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By Seth Lightcap
With the viral news from Interbike 2009 focused thus far on XC action like twitchy 29ers and svelte carbon hardtails, it’s high time to switch up the script and report back on the latest advancements in the freeride and downhill scenes.
I took up the task of bringing back the gravity news in a peanut butter – not popcorn – fashion. So open your eyes wide, as I have updates and images from 40 sick sleds to spread eyelid to eyelid.
Freeride and Slopestyle
Now both legitimate market segments, there was a solid array of freeride and slopestyle bikes on display at Interbike. The ever-evolving “freeride” moniker was typically slapped on frames with seven inches of rear travel, slightly steeper angles than your average downhill rig (67 degree head tube and 69-75 degree seat tube), and an overall geometry best paired with a seven-inch, single-crown fork.
The design intention of these plush-but-maneuverable bikes is to be capable of sending serious hucks yet keep you balanced and pedaling tough over dental-floss-thin skinnys and poppy jump take-offs – two challenges where a raked DH frame with a boat-load of sag doesn’t hang.
Unique new freeride rigs that collected drool included Trek’s Scratch, Giant’s redesigned Faith, Santa Cruz’s Driver 8, Ibis’ Mojo HD and Lenz’s PBJ 29 – the first ever seven-inch freeride 29er.
The slopestyle bike designs ran the gamut from obviously dirt-jump specific geometries to freeride-like geometries with a lowered standover height. Built to huck and whip, these SS frames were lighter than their freeride brethren and packing less travel, some as little as four inches, but most with six.
Intense’s Slopestyle, Banshee’s Wildcard, Rocky Mountain’s Slayer SS, Scott’s Voltage, Commencal’s Absolut SX and Black Market’s Kill Switch were a few of the hot slopestyle bikes on hand.
The downhill scene was defined, as usual, by World Cup winning/proven frame designs – i.e. uber-stable suspension platforms that are as stripped as they can get and still hold down 8-inches plus of stiff rear travel. Average geometries seem to remain unchanged with most of the DH race rigs flaunting 65 degree head tubes and 17.5 in chainstays. Seat tube angles varied the most with some frames coming in slack at 58 degrees, while others kept your saddle cocked higher, like Santa Cruz’s V-10 which sports a 71-degree seat-tube angle.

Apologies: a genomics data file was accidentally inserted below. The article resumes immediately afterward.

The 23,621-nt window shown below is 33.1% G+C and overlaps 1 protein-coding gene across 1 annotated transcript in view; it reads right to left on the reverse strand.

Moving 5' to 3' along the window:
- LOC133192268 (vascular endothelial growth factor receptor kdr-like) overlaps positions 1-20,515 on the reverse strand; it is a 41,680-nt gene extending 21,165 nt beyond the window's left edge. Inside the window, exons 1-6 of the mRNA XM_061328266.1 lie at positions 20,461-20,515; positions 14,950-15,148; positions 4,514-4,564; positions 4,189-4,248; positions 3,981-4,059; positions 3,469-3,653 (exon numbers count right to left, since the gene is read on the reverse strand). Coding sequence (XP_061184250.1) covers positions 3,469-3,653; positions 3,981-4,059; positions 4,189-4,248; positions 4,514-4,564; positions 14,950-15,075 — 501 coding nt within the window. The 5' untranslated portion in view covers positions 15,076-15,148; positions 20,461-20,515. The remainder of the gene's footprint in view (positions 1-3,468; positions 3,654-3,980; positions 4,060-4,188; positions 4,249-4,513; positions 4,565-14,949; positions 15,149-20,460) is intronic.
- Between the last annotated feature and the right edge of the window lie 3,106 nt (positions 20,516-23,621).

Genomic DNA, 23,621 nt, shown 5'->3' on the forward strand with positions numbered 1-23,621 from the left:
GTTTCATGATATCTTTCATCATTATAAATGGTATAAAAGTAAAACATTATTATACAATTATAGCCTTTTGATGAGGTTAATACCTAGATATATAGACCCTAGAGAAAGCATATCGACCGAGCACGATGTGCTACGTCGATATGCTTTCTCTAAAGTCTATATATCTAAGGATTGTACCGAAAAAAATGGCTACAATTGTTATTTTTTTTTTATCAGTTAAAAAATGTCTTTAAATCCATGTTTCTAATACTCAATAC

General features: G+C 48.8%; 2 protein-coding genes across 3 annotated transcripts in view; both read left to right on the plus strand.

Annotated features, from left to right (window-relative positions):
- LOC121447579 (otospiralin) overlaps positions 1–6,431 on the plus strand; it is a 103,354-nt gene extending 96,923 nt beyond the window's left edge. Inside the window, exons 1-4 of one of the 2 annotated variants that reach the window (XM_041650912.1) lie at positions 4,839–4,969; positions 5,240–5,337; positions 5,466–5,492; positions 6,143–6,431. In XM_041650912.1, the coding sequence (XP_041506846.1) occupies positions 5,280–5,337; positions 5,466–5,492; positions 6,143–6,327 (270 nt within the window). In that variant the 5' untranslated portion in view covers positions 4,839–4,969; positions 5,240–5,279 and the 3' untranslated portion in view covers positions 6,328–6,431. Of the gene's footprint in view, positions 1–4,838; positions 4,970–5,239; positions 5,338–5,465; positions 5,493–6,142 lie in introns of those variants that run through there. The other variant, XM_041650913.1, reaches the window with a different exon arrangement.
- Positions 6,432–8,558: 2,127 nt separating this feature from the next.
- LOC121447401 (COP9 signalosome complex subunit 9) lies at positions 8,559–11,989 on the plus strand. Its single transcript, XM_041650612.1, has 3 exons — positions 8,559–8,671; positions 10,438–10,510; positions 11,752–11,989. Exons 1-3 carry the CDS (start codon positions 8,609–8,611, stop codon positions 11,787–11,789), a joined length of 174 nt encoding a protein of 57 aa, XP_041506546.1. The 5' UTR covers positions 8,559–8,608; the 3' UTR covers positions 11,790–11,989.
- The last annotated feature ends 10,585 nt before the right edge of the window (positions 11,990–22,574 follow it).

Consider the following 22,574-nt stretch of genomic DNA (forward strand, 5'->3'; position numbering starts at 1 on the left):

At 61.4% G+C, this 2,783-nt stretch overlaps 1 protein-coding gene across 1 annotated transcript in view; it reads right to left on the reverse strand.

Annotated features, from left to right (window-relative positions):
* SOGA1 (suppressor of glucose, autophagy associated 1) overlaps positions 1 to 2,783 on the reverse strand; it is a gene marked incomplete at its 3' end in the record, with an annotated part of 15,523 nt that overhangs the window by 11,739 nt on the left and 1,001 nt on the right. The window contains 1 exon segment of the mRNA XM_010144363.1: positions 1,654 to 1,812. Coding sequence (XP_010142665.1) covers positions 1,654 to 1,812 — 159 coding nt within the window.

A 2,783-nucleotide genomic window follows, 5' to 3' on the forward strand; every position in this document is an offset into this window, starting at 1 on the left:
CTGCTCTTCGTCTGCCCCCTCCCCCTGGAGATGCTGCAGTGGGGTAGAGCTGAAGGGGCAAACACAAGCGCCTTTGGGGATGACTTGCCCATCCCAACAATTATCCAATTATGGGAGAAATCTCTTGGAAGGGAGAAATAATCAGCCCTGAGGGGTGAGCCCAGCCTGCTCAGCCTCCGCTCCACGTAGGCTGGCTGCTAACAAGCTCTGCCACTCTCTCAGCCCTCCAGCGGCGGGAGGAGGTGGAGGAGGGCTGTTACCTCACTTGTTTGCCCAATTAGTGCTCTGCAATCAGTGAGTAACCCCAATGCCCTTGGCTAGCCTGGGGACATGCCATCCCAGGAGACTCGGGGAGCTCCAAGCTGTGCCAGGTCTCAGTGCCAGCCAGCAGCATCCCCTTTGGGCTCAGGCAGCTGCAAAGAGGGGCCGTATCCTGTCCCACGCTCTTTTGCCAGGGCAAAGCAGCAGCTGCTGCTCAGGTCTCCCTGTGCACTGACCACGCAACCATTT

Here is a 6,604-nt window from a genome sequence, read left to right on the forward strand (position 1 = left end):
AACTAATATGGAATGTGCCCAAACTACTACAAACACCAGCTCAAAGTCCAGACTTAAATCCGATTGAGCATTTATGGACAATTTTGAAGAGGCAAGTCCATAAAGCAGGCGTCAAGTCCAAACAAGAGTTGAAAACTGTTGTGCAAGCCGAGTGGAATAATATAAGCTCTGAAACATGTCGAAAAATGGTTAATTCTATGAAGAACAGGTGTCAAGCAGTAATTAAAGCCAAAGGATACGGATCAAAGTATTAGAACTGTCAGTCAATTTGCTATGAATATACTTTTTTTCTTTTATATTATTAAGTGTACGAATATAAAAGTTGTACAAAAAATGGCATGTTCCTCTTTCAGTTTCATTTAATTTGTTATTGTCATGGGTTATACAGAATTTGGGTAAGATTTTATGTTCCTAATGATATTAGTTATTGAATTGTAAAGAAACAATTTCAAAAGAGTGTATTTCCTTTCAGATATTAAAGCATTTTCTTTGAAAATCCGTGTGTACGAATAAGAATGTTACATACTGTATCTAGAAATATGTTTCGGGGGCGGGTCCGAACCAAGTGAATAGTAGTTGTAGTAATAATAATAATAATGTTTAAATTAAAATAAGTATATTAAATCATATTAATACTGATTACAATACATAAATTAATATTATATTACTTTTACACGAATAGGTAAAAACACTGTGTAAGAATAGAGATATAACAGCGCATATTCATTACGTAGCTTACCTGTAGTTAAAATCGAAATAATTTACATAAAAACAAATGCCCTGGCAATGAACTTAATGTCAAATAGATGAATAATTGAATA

Trek's revamped Session 88 features eight inches of plush travel courtesy of Fox's new DHX RC4 rear shock. Photo by Seth Lightcap
One of the notable improvements in newly designed DH bikes was the potential to slightly customize the geometry of your cockpit. Adjustable rear travel was the least of it, as head tube angle, BB height, chain stay length and wheelbase were adjustable on some designs.
The means of adjusting the dimensions ranged from ingenious linkage repositioning such as that featured on Evil’s Revolt, to multiple shock mount positions like the Intense 951, or shimmed pinch-bolted head tubes found on the Revolt and the Commencal Supreme DH. Expect to see more and more freeride and downhill frames to offer such plus-minus, one-degree-or-inch-variable geometries, as riders should flock to it. Who doesn’t like options?
New-and-improved downhill designs that were debuted included Intense’s 951, Yeti’s Three Zero Three, Evil’s Revolt, Commencal’s Supreme DH and Knolly’s Podium.
Ok, enough blah, blah, blah. Let’s get to the pretty pixels of the sexy top tubes and unique pivot positions on the latest downhill rigs spied at Interbike 2009. Here are more than 20 downhill frames to gawk at.
Check out another huge slideshow featuring freeride and slopestyle rigs.